Walking the Vuori-Kalaja trail in winter

There is no winter maintenance on the forest road so in this season be prepared to first walk 1.5 km from Törmälä to the (summer) parking area from where the Vuori-Kalaja trail begins.

I had packed two pairs of snowshoes in the car just in case, but the path trodden in the snow seemed easy enough to walk without them. We just added garters to protect our boots from snow and started following the narrow trail. The forest around us was simply magical.

Inspecting trail information at Vuori-Kalaja

After inspecting the trail information at Kalaja parking area we stepped onto the Vuori-Kalaja trail. From this spot it is only 900 meters’ walk to Vuori-Kalaja lean-to and campfire site.

Winter wonderland: snowy forest

That’s when we really felt like stepping into the winter wonderland! The snow covered birches, alders and firs all around us were simply amazing. Nature’s own sculptures!

Vuori-Kalaja lean-to in winter

Once we’d arrived at Vuori-Kalaja campfire shelter our first task was to make a fire and luckily, there was plenty of dry firewood available. Oh, where are my matches? There!

Campfire at Vuori-Kalaja shelter

A campfire is always a treat, but especially on a winter trip.

After the fire was happily burning, I stepped to the shore of the frozen lake and admired the snowy view: Kalajanvuori (Kalaja hill).

Kalajanvuori hill, Vuori-Kalaja

The snowy, steep cliffs on the opposite shore of lake Vuori-Kalaja were impressive in their almost black and white glory. There is something special about a winter landscape that lacks all the vivid colors of the other seasons: a certain serenity. Everything stands still, all is calm.

As the winter had until now been fairly mild, I knew that it wouldn’t be safe to step on the ice and walk across the lake to the cliffs (the ice just wasn’t solid enough yet) so it was better to stay on land rather than risk it. Time to take out the thermos flasks, sandwiches, and did someone mention a slice of cake?

Coffee break at Vuori-Kalaja shelter

We were already sipping our cups of tea and coffee and digging into the cake when we heard voices from behind the shelter.

Three young men with big backpacks arrived and sat down for a bit of rest before heading back to their car. The brave trio had spent a night sleeping outdoors at another campfire site in the national park. Wow! Yes, you can go hiking in the woods also in wintertime if you’ve got the right gear – but for some of us, just a day trip is quite enough…

Walking in the winter wonderland at Southern Konnevesi National Park

However, soon it was time to head back to the car and return to city lights, and enjoy the last minutes of winter magic in daylight before the drive home.

Hiker at Southern Konnevesi National Park, Central Finland. Photo:Upe Nykanen

The dusk was already beginning to fall when we met the next winter walker, a young hiker with impressive looking gear, carrying also a pair of snowshoes. Just in case – to allow him to walk where there was no trail! The serious hikers were going to the woods while we city girls were leaving…

I wonder if we should try winter camping next time?

Directions: how to get to Southern Konnevesi National Park

Map to Törmälä parking area | ETRS-TM35FIN -coordinates  N=6941195.000, E=485582.000
Google Maps: Konnekoskentie 552, Rautalampi

Map, lean-to shelter at Vuori-Kalaja

This article has been previously published at visitcentralfinland.com.

Raven’s Tour (Korpinkierros) Wilderness Trail in Nuuksio National Park, Espoo

➡️ 8 km
? 2-3 h
⚫⚫⚪ Moderate
? Campfire sites and cooking shelter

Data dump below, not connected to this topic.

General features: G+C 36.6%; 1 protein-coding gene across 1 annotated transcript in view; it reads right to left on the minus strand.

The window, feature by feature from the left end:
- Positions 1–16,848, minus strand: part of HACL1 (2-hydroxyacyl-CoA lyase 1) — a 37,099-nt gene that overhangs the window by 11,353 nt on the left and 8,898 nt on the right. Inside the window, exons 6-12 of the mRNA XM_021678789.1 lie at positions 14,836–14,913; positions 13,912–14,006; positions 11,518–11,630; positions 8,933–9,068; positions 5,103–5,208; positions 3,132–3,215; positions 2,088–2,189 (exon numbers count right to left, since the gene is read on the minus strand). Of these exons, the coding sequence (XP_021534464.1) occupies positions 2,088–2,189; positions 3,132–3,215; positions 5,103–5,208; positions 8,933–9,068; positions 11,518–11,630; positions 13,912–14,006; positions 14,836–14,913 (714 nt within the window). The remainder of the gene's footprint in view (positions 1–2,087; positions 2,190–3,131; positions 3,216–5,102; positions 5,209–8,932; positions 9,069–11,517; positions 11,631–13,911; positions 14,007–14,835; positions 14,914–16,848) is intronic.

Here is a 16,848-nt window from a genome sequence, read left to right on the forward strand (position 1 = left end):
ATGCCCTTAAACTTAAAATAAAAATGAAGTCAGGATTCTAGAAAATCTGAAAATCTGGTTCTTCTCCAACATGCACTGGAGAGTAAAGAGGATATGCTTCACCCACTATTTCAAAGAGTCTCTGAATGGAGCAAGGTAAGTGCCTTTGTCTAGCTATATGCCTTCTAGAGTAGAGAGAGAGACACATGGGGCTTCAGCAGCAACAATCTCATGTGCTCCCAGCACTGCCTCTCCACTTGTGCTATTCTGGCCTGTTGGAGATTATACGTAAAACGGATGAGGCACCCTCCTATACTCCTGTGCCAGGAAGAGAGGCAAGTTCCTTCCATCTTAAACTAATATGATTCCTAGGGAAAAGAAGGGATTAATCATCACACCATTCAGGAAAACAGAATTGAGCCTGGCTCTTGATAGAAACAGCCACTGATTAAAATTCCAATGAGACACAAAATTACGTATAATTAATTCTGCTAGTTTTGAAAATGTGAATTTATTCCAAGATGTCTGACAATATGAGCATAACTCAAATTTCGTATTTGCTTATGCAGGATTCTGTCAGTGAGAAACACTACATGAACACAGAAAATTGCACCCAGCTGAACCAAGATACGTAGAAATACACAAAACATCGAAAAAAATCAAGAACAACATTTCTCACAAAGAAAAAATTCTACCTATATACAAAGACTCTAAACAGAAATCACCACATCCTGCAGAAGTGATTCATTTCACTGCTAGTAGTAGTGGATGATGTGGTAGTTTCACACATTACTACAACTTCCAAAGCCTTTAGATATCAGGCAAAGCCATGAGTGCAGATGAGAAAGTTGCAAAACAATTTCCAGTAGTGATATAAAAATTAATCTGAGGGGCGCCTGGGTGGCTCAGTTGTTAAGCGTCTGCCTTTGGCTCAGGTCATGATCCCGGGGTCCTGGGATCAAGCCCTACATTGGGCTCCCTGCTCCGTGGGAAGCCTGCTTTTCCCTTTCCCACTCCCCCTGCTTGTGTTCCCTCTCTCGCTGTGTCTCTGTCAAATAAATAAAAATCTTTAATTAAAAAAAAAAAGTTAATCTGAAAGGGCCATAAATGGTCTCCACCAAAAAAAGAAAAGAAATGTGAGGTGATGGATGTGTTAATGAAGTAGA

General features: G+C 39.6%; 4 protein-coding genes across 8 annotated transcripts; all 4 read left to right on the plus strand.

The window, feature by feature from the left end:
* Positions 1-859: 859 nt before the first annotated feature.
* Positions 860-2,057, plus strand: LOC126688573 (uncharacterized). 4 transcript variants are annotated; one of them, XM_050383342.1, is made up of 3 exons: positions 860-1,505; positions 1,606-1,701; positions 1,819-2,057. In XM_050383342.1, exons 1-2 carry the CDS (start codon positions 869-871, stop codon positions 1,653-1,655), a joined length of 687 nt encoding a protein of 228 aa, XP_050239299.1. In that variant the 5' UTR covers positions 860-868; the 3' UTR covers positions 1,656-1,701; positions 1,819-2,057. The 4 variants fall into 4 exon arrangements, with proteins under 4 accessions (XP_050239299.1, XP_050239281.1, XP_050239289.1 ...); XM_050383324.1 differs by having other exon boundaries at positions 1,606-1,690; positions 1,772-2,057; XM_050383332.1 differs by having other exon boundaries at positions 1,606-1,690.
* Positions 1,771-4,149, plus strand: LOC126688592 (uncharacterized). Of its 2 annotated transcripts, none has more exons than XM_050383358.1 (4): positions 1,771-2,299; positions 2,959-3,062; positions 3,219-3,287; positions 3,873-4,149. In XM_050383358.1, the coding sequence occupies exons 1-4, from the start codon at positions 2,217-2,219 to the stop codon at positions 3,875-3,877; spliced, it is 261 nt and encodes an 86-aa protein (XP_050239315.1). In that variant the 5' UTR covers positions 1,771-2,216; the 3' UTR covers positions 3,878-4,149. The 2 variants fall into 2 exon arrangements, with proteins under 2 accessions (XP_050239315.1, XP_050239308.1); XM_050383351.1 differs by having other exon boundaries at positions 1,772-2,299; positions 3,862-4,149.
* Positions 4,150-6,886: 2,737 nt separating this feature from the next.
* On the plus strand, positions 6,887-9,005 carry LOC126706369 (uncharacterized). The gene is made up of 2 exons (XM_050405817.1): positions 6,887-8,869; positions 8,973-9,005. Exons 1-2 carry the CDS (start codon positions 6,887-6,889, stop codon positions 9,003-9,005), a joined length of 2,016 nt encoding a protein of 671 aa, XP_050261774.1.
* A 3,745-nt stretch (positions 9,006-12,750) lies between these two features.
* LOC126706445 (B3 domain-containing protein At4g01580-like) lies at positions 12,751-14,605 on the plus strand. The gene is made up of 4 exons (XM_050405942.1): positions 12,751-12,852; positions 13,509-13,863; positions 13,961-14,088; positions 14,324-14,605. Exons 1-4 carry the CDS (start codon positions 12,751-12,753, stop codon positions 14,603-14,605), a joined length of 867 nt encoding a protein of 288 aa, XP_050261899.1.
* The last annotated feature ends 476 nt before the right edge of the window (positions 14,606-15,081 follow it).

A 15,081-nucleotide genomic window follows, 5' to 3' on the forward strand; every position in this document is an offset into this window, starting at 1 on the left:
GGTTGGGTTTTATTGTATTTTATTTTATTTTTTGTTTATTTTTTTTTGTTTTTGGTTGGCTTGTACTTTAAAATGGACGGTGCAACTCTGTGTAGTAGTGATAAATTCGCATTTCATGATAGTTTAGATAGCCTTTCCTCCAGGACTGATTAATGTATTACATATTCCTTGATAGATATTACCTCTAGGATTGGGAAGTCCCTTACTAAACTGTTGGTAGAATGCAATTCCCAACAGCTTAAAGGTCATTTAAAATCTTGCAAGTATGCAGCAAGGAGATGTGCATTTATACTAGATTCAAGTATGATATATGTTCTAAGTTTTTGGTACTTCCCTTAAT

The route is marked with yellow markings on the trees, and the trail has signposts.

 

Korpinkierros, The “Raven’s Tour”, is a circular wilderness trail in the Nuuksio National Park. The trail is the most popular circular trail in Nuuksio. If you have only two hours time for Nuuksio, this route is what we highly recommend.  An eight-kilometer loop starts at the Haukanpesä information center, at Haukkalampi witch is easy to find and only 30 kilometres from the centre of Helsinki.

Korpinkierros | Nuuksio, Finland

The start of the trail passes through moss-covered terrain under spruce trees. As you approach Lake Mustalampi where you can see the turf floats on the pond, among other things. There is also the campfire site on the hill.

Korpinkierros | Nuuksio, Finland

After Lake Mustalampi, the trail rises on the Rajakallio hill and continues to vary, travelling through the forest. Next campfire sites at Lake Holma-Saarijärvi, one on an island, and another on the other right next to the shore on the other side of the lake.

Korpinkierros | Nuuksio, Finland

It takes a bit over two hours to walk the trail withtime to have occasional stops for the scenery. The untouched nature of the national park is the best part of the experience.A peaceful environment is good for hiking, not too difficult but slightly challenging. It’s also possible to walk only half the route if entering and exiting Nuuksio with different buses.

Korpinkierros | Nuuksio, Finland

Suitability

The trail is ideal for those looking for slightly challenging route with best views. There are a few short challenging sections on the trail: relatively steep hills and varying surface. Most of the trail goes over gently rising rocks and  duckboards, which both can be slippery to walk when wet. There are some wet spots on the trail but most of times it is possible to use normal light footwear on the trail.

How to get there?
Haukkalammentie 29
02820 Espoo
N60 18.581 E24 31.017

It is located only 30 km from the center of Helsinki. First take train line U from Helsinki Center Railway Station and go to the Espoo Center, Espoon keskus railway station. The train take about 32 minutes. From Espoon keskus take the bus number 245A, it will take you to the Nuuksio.

The Salpa Line trail

The Salpa Line is the largest construction project in Finland’s history. It was created as a deterrent, so that the enemy wouldn’t dare attack. The Finns suspected that the Soviet Union, not satisfied with the territorial gains they had made during the Winter War (1939–1940), would plan another invasion.